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Buying solar - where do you start?

Over 1.5 million of Australians now live under solar rooftops. Household solar systems vary in their capacity and the number of solar panels that they use. So how do you figure out how many solar panels do you need for your home?

Solar basics: Panel number vs system capacity

Every solar photovoltaic (PV) system has a certain number of panels, but system size is not usually discussed in terms of the number of panels used. This is because not all solar panels are created equal: some will produce more energy than others.

The amount of energy that a panel can produce in a given location is a function of both panel size (i.e. the square meter area of the panel) and its efficiency (i.e. how effectively can it convert sunlight into usable energy). Combined, these two factors equate to a panel’s ‘capacity’, which is usually described in kilowatts (often written as kW).

Panels from about five years ago tended to be both smaller in size and less efficient than modern-day panels. Similarly, the capacity of solar PV systems from this period also tended to be on the small side by today’s standards, at around 1.5 – 2 kW as opposed to 3 – 5 kW. An older 2 kW system, for example, usually contained more panels (around 10 – 12) than a modern 2 kW system (around 8-10.)

The table below gives some examples of how solar systems of the same capacity could contain a different number of panels. (N.b. 1 kW equals 1000 watts, W.)

System capacity Number of panels (at 200 W per panel) Number of panels (at 250 W per panel)
2 kW 10 8
5 kW 25 20
10 kW 50 40

 

This shows that it’s more meaningful to talk about solar power in terms of capacity instead of the number of panels. A capacity figure will immediately give you an idea about the system’s energy generation potential, while the panel count won’t.

In fact, if you’re shopping around for solar, for this reason you’ll almost always see systems marketed in terms of their kilowatt capacity, and not the number of panels.

 number of panels against capacity

You’ll need to look at the capacity of the system rather than the number of panels.

What capacity solar system is right for your home?

The right amount of capacity your home depends on a range of factors. These include:

  • The amount of energy you consume during the daylight hours. For new solar systems (vs older systems on legacy feed-in tariffs), it makes the most financial sense to use the solar energy directly, while the sun is shining.

    Every unit of solar energy that you use directly is one less unit that you need to purchase from the grid. (Sending solar into the grid will earn you only small credits on your bill.) A useful analogy is growing some vegetables in your back yard instead of buying them all from the grocery store.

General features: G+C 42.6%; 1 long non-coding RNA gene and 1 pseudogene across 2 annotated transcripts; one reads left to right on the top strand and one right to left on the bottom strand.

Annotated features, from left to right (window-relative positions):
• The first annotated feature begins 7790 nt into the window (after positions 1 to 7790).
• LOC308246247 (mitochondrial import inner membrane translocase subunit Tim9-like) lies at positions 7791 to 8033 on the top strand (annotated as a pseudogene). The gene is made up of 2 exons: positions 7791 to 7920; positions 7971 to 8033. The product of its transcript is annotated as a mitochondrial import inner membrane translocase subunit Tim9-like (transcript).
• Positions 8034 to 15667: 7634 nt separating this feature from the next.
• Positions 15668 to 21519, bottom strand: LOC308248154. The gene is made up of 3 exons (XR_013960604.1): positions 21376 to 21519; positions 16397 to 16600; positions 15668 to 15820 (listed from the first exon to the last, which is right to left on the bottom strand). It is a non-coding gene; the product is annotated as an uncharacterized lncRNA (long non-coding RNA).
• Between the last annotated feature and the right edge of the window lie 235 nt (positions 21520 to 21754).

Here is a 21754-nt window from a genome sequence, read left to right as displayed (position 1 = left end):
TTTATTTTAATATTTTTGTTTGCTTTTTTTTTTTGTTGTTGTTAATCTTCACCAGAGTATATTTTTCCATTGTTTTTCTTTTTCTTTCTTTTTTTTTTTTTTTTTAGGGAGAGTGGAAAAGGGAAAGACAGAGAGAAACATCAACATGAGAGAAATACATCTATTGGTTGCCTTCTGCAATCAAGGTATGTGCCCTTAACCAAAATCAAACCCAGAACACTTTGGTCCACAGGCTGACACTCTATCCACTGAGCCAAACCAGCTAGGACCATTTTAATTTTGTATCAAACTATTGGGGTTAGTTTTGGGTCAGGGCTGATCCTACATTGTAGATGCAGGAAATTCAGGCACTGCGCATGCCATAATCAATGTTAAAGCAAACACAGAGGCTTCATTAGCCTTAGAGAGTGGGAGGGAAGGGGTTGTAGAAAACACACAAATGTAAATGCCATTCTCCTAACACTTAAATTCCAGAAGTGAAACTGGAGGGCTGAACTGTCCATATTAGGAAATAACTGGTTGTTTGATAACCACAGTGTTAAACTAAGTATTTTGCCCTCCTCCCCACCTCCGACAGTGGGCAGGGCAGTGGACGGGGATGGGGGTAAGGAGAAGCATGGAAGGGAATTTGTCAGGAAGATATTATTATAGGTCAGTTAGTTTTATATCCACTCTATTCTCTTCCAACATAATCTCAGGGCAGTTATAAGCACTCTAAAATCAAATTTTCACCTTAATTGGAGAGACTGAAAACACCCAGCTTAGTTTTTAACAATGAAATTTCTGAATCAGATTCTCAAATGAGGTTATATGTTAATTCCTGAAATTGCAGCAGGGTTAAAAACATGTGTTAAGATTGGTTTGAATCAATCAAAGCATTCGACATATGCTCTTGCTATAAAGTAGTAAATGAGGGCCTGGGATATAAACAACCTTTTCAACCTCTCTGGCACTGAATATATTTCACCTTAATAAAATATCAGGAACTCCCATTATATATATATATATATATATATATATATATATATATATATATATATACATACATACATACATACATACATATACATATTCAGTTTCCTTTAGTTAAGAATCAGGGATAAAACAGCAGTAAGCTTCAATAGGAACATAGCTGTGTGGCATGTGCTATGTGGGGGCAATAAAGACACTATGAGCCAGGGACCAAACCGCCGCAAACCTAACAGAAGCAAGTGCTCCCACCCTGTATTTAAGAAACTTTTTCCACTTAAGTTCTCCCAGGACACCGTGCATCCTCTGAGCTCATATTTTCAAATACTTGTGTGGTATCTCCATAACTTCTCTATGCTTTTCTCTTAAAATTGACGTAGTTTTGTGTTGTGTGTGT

• Your roof size. Provided you’ve got some daytime electricity usage, you’ll want a solar system that is large enough to meet your daytime needs.

    The main physical limitation on solar system size is the amount of unshaded roof space that you have access to, as shading from nearby trees or other objects on the roof can significantly limit your system’s energy production.

    In Australia, it’s also preferential to have your panels facing north, although east and west orientations may be suitable where north isn’t an option.

  • Whether you have batteries – or plan to get them. Directly consuming your solar energy is the best way to save money with solar panels, but they don’t generate power when the sun isn’t shining.

    If your solar system does produce more energy than you can consume during the day, batteries can help you to save the excess for later use. In fact, if you would like to maximise your independence from the grid by getting batteries, it probably makes sense to install a larger solar system than you would otherwise.

  • Your budget. Solar is more affordable than it’s ever been, but it’s not free, so your choice of sizes will also be limited by your budget.

    Even with budgetary constraints, however, it might be possible to arrange for a financing plan – be sure to check with a range of installers.


Without insights into your daily energy usage patterns, it’s hard to know in precise terms how effective a solar system will be at helping you save money on your bills, or what size system would be optimal for your home.

Over 1.5 million Australian homes have made the switch to solar, and most of them have done so without the data to help them make a well-informed decision. As a result, these homes may have systems that are either too large, too small or otherwise not living up to their full potential.

This is where carbonTRACK can help. Our units can be installed before you get solar (or batteries) to help you decide on a system that is best suited to your needs. In fact, our platform can even help you find ways to save energy and money before you go solar and effectively use your solar energy once your system is installed.

carbonTRACK can help you decide on the right solar system size – based on real data from your home. Find out more.